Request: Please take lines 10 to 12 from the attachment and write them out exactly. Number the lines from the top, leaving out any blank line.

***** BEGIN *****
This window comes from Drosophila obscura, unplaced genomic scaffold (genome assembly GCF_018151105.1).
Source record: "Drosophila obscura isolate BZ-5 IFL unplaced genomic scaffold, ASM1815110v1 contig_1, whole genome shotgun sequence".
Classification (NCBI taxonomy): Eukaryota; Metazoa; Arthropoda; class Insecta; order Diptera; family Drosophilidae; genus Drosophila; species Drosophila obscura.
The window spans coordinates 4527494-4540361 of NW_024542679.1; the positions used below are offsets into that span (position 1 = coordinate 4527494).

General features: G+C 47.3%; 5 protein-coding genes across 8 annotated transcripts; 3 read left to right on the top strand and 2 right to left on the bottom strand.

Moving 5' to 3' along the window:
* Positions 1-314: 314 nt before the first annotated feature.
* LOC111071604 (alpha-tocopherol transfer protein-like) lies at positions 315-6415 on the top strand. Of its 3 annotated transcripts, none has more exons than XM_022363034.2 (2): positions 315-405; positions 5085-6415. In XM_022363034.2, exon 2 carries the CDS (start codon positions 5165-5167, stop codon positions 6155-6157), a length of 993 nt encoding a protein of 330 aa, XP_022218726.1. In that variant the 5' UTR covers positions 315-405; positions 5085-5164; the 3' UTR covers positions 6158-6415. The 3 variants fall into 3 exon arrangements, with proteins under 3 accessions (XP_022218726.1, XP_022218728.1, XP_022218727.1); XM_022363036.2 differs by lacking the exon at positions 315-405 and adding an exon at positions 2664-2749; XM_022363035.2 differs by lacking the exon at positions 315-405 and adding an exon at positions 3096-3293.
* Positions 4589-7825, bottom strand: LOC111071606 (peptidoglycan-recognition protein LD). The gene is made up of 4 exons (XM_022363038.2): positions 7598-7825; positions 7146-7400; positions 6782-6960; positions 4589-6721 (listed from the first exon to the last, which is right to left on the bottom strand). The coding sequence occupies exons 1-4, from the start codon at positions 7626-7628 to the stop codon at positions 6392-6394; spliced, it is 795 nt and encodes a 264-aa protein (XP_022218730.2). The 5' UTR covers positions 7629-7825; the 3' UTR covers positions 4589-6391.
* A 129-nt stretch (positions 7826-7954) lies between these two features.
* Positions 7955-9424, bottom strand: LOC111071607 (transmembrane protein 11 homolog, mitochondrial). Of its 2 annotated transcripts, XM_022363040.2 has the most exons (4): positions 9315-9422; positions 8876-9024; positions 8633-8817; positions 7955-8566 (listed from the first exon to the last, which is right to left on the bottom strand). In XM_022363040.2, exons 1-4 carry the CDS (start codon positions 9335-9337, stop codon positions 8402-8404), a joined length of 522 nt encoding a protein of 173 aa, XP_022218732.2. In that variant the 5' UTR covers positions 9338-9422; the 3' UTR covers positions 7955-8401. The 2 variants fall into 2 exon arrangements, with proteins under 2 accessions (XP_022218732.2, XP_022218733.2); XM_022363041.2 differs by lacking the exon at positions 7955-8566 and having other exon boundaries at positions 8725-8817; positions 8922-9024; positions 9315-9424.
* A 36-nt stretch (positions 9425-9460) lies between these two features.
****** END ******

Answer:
* A 129-nt stretch (positions 7826-7954) lies between these two features.
* Positions 7955-9424, bottom strand: LOC111071607 (transmembrane protein 11 homolog, mitochondrial). Of its 2 annotated transcripts, XM_022363040.2 has the most exons (4): positions 9315-9422; positions 8876-9024; positions 8633-8817; positions 7955-8566 (listed from the first exon to the last, which is right to left on the bottom strand). In XM_022363040.2, exons 1-4 carry the CDS (start codon positions 9335-9337, stop codon positions 8402-8404), a joined length of 522 nt encoding a protein of 173 aa, XP_022218732.2. In that variant the 5' UTR covers positions 9338-9422; the 3' UTR covers positions 7955-8401. The 2 variants fall into 2 exon arrangements, with proteins under 2 accessions (XP_022218732.2, XP_022218733.2); XM_022363041.2 differs by lacking the exon at positions 7955-8566 and having other exon boundaries at positions 8725-8817; positions 8922-9024; positions 9315-9424.
* A 36-nt stretch (positions 9425-9460) lies between these two features.